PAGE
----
Etiological agent of PPR is a member of the family Paramyxoviridae and genus morbillivirus . The viral genome is 15,948 nucleotides long  and contains six genes encoding six major polypeptides: nucleocapsid protein (N), phosphoprotein (P), matrix protein (M), fusion (F) protein, hemagglutinin (H), and large RNA-dependent polymerase protein. It is a linear, single stranded, non segmented, negative sense RNA virus [11, 12]. Although PPRV has been known to occur as one strain or serotype , partial sequence analysis of the fusion protein gene, indicates occurrence of four lineages (1, 2, 3 and 4), of which three have been reported in Africa . The fourth (4th) lineage is the only one that exists in the Indian sub continent but East African lineage 3 has been reported to coexist with the lineage 4. This phylogenetic analysis is helping in the epidemiological understanding of the spread of the disease among animal populations. In Nigeria there is continuing pockets of outbreaks of PPR in small ruminants necessitating studies to delineate the molecular details of the circulating field virus (es). The aim of the present study was to determine the phylogenetic relatedness of PPR viruses from outbreaks in the North central States of Nigeria.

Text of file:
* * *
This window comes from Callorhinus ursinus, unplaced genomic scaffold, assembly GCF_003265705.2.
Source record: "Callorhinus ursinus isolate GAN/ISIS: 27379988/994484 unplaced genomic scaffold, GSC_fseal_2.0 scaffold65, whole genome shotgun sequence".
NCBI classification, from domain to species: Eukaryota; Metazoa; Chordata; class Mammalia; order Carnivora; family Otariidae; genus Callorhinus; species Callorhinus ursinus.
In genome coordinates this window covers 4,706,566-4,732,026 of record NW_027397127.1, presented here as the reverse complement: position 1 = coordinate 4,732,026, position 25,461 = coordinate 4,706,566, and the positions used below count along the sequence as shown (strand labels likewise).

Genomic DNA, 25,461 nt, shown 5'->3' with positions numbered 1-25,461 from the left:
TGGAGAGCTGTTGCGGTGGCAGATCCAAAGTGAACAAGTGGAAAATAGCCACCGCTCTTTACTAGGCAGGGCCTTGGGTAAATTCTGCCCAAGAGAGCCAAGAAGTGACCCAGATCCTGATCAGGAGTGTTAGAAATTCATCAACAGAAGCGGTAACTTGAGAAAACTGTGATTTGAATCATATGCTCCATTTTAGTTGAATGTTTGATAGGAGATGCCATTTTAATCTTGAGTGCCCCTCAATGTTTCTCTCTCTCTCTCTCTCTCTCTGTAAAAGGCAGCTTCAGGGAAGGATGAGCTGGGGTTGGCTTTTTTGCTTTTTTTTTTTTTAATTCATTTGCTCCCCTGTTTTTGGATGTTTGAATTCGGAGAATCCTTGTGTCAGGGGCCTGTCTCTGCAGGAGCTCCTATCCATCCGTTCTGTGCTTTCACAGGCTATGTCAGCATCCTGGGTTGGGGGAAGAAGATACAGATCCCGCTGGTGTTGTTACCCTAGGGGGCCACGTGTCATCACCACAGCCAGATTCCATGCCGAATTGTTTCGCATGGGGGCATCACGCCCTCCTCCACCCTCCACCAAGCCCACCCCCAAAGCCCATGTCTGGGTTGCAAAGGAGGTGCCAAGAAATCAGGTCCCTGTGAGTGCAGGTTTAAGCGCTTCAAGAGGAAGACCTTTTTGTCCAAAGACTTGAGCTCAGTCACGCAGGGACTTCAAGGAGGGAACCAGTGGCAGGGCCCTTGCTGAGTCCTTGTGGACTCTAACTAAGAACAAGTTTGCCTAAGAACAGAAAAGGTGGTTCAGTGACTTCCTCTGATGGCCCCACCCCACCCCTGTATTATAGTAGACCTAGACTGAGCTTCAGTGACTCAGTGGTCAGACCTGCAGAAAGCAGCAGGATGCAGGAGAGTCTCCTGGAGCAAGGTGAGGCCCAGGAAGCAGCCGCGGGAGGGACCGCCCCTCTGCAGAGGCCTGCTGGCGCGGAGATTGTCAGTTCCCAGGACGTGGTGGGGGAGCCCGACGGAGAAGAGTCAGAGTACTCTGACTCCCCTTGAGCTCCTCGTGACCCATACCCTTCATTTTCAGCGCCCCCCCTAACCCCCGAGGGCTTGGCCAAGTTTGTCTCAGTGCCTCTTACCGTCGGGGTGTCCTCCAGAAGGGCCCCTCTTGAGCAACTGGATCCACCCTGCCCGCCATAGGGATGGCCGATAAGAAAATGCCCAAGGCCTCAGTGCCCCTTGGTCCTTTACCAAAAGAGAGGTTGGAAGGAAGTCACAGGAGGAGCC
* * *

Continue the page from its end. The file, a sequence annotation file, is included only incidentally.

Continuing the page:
Detection of PPRV F gene
The 372 bp region of the F gene of 17 PPRV positive samples were obtained. Of the ten (10) positive PCR products, nine (9) sequences were generated (7 from Plateau and 2 from Kaduna). One sample (VRD/348/09, from Plateau) did not yield any sequence. The remaining 7 positive samples were not sequenced. All the 9 sequences were submitted to the GenBank (Accession number: HQ317871 - HQ317879)
Sequence similarity analysis
PPR is a very serious economic disease that has persisted in Nigeria for decades. One of the most important outbreaks occurred in 1975 and 1976 . Since then the disease has continued with outbreaks occurring sporadically . Due to the endemic situation in Nigeria, control has been mainly hinged on vaccination . Outbreaks are detected clinically and confirmed either serologically or using molecular techniques. The F gene based RT-PCR developed by Forsyth and Barrett  has gained much popularity, though PCR tools based on other gene targets have become available . The PPR specific primers F1 and F2 developed by aforementioned workers give an amplification of 372 bp between positions 777 to 1148 nucleotides of PPRV F gene. In the present study, PPRV was detected by F gene based RT-PCR in 17 (51.52%) of the 33 clinical samples tested, which confirmed PPRV in the two North central states. Previous survey by Obi and Ojeh  in Nigeria reported a positivity rate of 86.8% and 81.6% from tissue homogenate using dot ELISA and standard Indirect ELISA, respectively, from the Southern States of Nigeria. Our findings suggest that PPR is less prevalent in the Northern States (Kaduna and Plateau) as opposed to the Southern. Arguably, the differences in positivity rate may also be related to the detection method, sample size and the presence of other exacerbating diseases such as pasteurellosis, caprine contagions pleuropneumonia (CCPP), blue tongue (BTV), contagious ecthyma and foot and mouth disease (FMD)  which can occur concurrently. Nonetheless the PPR positivity rate we found was similar to that reported recently in an endemic region in India (50%) using RT-PCR .